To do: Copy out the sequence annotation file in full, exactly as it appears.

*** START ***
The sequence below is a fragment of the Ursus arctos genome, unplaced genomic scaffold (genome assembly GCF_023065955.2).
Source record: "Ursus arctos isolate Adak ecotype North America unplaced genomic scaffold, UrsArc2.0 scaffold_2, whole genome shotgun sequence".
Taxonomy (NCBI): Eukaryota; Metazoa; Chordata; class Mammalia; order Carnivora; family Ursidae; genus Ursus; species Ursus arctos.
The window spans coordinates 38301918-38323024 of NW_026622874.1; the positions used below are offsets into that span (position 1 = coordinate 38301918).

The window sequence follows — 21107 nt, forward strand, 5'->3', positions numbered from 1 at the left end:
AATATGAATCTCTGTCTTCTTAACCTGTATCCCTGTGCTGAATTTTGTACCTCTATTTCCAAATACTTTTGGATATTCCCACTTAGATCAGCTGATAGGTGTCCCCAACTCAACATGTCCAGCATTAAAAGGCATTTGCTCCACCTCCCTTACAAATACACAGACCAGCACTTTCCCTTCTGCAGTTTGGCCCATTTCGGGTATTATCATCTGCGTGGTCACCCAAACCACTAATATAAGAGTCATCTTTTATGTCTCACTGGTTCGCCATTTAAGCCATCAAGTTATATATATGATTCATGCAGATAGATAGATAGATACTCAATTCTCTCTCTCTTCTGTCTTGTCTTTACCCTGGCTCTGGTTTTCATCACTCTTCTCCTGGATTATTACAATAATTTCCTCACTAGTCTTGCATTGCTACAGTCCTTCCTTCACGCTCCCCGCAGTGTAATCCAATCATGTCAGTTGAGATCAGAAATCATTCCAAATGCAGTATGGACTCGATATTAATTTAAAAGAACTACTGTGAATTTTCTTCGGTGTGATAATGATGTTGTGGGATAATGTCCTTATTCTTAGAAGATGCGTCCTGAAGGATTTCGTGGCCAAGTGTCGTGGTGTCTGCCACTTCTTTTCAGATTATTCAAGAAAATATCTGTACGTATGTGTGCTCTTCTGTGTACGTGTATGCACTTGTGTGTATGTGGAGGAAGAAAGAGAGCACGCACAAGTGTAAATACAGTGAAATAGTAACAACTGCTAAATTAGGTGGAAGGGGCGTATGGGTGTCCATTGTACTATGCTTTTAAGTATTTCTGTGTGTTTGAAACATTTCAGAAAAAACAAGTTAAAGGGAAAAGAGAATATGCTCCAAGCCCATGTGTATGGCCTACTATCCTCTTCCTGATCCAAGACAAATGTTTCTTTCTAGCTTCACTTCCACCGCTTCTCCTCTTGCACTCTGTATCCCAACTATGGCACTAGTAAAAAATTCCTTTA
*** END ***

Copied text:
The sequence below is a fragment of the Ursus arctos genome, unplaced genomic scaffold (genome assembly GCF_023065955.2).
Source record: "Ursus arctos isolate Adak ecotype North America unplaced genomic scaffold, UrsArc2.0 scaffold_2, whole genome shotgun sequence".
Taxonomy (NCBI): Eukaryota; Metazoa; Chordata; class Mammalia; order Carnivora; family Ursidae; genus Ursus; species Ursus arctos.
The window spans coordinates 38301918-38323024 of NW_026622874.1; the positions used below are offsets into that span (position 1 = coordinate 38301918).

The window sequence follows — 21107 nt, forward strand, 5'->3', positions numbered from 1 at the left end:
AATATGAATCTCTGTCTTCTTAACCTGTATCCCTGTGCTGAATTTTGTACCTCTATTTCCAAATACTTTTGGATATTCCCACTTAGATCAGCTGATAGGTGTCCCCAACTCAACATGTCCAGCATTAAAAGGCATTTGCTCCACCTCCCTTACAAATACACAGACCAGCACTTTCCCTTCTGCAGTTTGGCCCATTTCGGGTATTATCATCTGCGTGGTCACCCAAACCACTAATATAAGAGTCATCTTTTATGTCTCACTGGTTCGCCATTTAAGCCATCAAGTTATATATATGATTCATGCAGATAGATAGATAGATACTCAATTCTCTCTCTCTTCTGTCTTGTCTTTACCCTGGCTCTGGTTTTCATCACTCTTCTCCTGGATTATTACAATAATTTCCTCACTAGTCTTGCATTGCTACAGTCCTTCCTTCACGCTCCCCGCAGTGTAATCCAATCATGTCAGTTGAGATCAGAAATCATTCCAAATGCAGTATGGACTCGATATTAATTTAAAAGAACTACTGTGAATTTTCTTCGGTGTGATAATGATGTTGTGGGATAATGTCCTTATTCTTAGAAGATGCGTCCTGAAGGATTTCGTGGCCAAGTGTCGTGGTGTCTGCCACTTCTTTTCAGATTATTCAAGAAAATATCTGTACGTATGTGTGCTCTTCTGTGTACGTGTATGCACTTGTGTGTATGTGGAGGAAGAAAGAGAGCACGCACAAGTGTAAATACAGTGAAATAGTAACAACTGCTAAATTAGGTGGAAGGGGCGTATGGGTGTCCATTGTACTATGCTTTTAAGTATTTCTGTGTGTTTGAAACATTTCAGAAAAAACAAGTTAAAGGGAAAAGAGAATATGCTCCAAGCCCATGTGTATGGCCTACTATCCTCTTCCTGATCCAAGACAAATGTTTCTTTCTAGCTTCACTTCCACCGCTTCTCCTCTTGCACTCTGTATCCCAACTATGGCACTAGTAAAAAATTCCTTTA